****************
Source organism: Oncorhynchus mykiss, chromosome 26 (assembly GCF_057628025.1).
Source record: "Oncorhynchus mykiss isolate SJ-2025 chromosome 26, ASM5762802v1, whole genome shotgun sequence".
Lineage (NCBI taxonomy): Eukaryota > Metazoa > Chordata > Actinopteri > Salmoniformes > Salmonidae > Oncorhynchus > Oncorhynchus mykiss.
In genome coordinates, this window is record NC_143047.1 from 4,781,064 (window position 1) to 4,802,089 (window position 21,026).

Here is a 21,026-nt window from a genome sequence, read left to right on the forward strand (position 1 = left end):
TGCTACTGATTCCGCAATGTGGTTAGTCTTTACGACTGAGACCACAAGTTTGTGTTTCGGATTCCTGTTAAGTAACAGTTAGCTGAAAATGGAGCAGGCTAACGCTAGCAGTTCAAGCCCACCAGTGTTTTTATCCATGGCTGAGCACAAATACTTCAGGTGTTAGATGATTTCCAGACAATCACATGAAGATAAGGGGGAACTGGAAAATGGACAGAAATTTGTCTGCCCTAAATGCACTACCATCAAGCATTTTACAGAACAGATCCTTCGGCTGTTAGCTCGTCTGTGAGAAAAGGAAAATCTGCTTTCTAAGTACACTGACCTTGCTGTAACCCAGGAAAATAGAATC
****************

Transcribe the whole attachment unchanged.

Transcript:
Source organism: Oncorhynchus mykiss, chromosome 26 (assembly GCF_057628025.1).
Source record: "Oncorhynchus mykiss isolate SJ-2025 chromosome 26, ASM5762802v1, whole genome shotgun sequence".
Lineage (NCBI taxonomy): Eukaryota > Metazoa > Chordata > Actinopteri > Salmoniformes > Salmonidae > Oncorhynchus > Oncorhynchus mykiss.
In genome coordinates, this window is record NC_143047.1 from 4,781,064 (window position 1) to 4,802,089 (window position 21,026).

Here is a 21,026-nt window from a genome sequence, read left to right on the forward strand (position 1 = left end):
TGCTACTGATTCCGCAATGTGGTTAGTCTTTACGACTGAGACCACAAGTTTGTGTTTCGGATTCCTGTTAAGTAACAGTTAGCTGAAAATGGAGCAGGCTAACGCTAGCAGTTCAAGCCCACCAGTGTTTTTATCCATGGCTGAGCACAAATACTTCAGGTGTTAGATGATTTCCAGACAATCACATGAAGATAAGGGGGAACTGGAAAATGGACAGAAATTTGTCTGCCCTAAATGCACTACCATCAAGCATTTTACAGAACAGATCCTTCGGCTGTTAGCTCGTCTGTGAGAAAAGGAAAATCTGCTTTCTAAGTACACTGACCTTGCTGTAACCCAGGAAAATAGAATC